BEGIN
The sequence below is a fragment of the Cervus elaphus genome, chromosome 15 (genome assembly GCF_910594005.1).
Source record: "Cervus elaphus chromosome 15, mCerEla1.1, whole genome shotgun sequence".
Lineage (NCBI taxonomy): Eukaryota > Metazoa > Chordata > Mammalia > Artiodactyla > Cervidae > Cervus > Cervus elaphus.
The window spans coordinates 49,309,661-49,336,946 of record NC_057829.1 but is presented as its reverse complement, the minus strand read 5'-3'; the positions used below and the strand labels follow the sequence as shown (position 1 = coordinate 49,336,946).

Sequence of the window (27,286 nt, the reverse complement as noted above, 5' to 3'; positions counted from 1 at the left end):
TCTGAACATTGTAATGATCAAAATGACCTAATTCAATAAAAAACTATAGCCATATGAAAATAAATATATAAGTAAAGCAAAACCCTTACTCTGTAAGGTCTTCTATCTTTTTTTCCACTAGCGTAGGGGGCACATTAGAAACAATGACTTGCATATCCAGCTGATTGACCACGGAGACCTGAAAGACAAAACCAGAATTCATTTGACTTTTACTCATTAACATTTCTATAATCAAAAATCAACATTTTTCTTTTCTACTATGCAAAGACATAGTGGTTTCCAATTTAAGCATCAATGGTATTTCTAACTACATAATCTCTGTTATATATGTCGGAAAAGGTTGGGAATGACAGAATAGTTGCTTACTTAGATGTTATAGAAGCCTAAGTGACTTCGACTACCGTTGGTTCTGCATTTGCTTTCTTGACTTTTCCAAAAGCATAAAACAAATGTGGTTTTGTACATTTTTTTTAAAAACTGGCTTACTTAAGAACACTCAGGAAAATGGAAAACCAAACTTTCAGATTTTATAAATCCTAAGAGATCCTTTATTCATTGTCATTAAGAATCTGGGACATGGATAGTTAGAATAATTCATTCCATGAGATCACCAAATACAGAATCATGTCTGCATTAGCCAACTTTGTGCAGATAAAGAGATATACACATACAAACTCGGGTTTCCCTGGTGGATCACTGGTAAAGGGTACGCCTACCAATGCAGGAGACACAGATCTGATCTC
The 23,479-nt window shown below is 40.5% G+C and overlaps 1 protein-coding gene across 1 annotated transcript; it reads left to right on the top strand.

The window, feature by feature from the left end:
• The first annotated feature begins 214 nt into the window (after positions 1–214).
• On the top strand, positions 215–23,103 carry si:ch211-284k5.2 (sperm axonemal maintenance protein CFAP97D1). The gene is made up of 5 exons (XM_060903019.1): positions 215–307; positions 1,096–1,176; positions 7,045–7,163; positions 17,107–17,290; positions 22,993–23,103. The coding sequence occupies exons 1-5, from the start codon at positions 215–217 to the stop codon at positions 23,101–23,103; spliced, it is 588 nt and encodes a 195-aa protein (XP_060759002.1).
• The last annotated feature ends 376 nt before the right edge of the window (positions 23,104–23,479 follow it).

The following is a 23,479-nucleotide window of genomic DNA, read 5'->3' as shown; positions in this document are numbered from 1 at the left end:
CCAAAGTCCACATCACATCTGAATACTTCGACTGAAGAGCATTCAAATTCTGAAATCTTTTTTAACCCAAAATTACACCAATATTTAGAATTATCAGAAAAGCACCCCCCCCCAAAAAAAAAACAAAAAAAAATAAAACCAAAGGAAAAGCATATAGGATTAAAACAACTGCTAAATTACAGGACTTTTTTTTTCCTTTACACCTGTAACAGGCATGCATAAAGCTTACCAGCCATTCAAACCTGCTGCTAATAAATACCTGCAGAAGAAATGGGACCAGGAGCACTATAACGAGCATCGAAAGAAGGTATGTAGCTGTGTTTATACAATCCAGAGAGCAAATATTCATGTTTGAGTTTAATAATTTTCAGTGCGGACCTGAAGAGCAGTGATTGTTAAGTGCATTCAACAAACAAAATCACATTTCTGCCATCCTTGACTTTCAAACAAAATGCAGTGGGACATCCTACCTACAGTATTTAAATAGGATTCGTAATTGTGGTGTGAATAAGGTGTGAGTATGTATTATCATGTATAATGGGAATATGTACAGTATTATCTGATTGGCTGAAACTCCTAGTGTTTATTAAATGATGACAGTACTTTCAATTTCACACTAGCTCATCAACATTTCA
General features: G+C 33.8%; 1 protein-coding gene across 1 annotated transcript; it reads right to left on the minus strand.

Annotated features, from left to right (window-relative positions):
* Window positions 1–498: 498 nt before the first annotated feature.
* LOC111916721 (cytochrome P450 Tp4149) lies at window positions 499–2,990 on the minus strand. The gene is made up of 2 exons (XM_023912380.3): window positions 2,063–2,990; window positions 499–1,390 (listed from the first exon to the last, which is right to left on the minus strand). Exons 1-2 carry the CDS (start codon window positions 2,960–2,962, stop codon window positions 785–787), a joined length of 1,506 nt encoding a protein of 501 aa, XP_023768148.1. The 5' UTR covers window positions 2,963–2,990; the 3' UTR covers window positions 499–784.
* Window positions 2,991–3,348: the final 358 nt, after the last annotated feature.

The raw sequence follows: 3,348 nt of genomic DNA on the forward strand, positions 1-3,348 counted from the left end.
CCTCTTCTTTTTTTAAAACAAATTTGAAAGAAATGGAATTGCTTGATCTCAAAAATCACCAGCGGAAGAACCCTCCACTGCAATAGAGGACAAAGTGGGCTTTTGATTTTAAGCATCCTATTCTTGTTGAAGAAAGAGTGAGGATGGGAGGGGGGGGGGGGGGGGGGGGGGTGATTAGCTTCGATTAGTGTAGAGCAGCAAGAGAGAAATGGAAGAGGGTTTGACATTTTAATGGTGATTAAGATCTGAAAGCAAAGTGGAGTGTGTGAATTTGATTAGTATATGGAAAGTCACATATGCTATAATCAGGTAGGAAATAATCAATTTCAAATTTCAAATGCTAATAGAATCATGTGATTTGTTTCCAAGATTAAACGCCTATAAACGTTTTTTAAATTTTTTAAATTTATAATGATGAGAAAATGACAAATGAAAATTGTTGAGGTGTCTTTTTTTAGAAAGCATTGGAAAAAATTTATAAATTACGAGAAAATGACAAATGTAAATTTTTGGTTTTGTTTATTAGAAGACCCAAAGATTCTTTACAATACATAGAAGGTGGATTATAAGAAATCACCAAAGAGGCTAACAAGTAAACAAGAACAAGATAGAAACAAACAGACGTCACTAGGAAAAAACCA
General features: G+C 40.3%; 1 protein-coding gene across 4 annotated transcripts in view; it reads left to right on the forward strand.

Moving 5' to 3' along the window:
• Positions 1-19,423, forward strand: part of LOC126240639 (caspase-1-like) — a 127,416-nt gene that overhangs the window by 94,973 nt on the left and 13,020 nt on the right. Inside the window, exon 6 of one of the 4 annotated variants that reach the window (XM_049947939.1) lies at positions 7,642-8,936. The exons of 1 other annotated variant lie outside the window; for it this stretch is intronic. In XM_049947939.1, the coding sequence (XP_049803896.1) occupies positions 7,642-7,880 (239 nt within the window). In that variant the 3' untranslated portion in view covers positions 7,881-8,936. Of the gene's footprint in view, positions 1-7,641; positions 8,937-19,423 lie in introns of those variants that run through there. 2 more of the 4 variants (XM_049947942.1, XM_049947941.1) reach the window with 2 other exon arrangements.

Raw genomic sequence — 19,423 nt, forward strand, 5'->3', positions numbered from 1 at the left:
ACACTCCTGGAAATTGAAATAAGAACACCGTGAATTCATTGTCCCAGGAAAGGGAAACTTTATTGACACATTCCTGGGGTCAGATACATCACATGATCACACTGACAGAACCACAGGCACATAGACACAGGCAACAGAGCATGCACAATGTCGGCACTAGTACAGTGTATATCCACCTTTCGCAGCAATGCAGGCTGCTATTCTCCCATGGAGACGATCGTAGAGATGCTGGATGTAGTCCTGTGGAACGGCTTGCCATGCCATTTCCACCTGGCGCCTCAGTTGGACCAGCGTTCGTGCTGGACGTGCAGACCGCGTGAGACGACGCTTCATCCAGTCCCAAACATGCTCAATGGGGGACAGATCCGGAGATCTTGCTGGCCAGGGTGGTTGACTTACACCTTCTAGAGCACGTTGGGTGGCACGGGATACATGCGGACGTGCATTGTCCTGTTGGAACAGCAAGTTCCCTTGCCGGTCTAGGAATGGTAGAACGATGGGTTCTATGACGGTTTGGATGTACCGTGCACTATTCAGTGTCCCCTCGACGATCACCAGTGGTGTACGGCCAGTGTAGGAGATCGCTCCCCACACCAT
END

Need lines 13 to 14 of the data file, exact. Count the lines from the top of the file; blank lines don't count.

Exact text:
CCAAAGTCCACATCACATCTGAATACTTCGACTGAAGAGCATTCAAATTCTGAAATCTTTTTTAACCCAAAATTACACCAATATTTAGAATTATCAGAAAAGCACCCCCCCCCAAAAAAAAAACAAAAAAAAATAAAACCAAAGGAAAAGCATATAGGATTAAAACAACTGCTAAATTACAGGACTTTTTTTTTCCTTTACACCTGTAACAGGCATGCATAAAGCTTACCAGCCATTCAAACCTGCTGCTAATAAATACCTGCAGAAGAAATGGGACCAGGAGCACTATAACGAGCATCGAAAGAAGGTATGTAGCTGTGTTTATACAATCCAGAGAGCAAATATTCATGTTTGAGTTTAATAATTTTCAGTGCGGACCTGAAGAGCAGTGATTGTTAAGTGCATTCAACAAACAAAATCACATTTCTGCCATCCTTGACTTTCAAACAAAATGCAGTGGGACATCCTACCTACAGTATTTAAATAGGATTCGTAATTGTGGTGTGAATAAGGTGTGAGTATGTATTATCATGTATAATGGGAATATGTACAGTATTATCTGATTGGCTGAAACTCCTAGTGTTTATTAAATGATGACAGTACTTTCAATTTCACACTAGCTCATCAACATTTCA
General features: G+C 33.8%; 1 protein-coding gene across 1 annotated transcript; it reads right to left on the minus strand.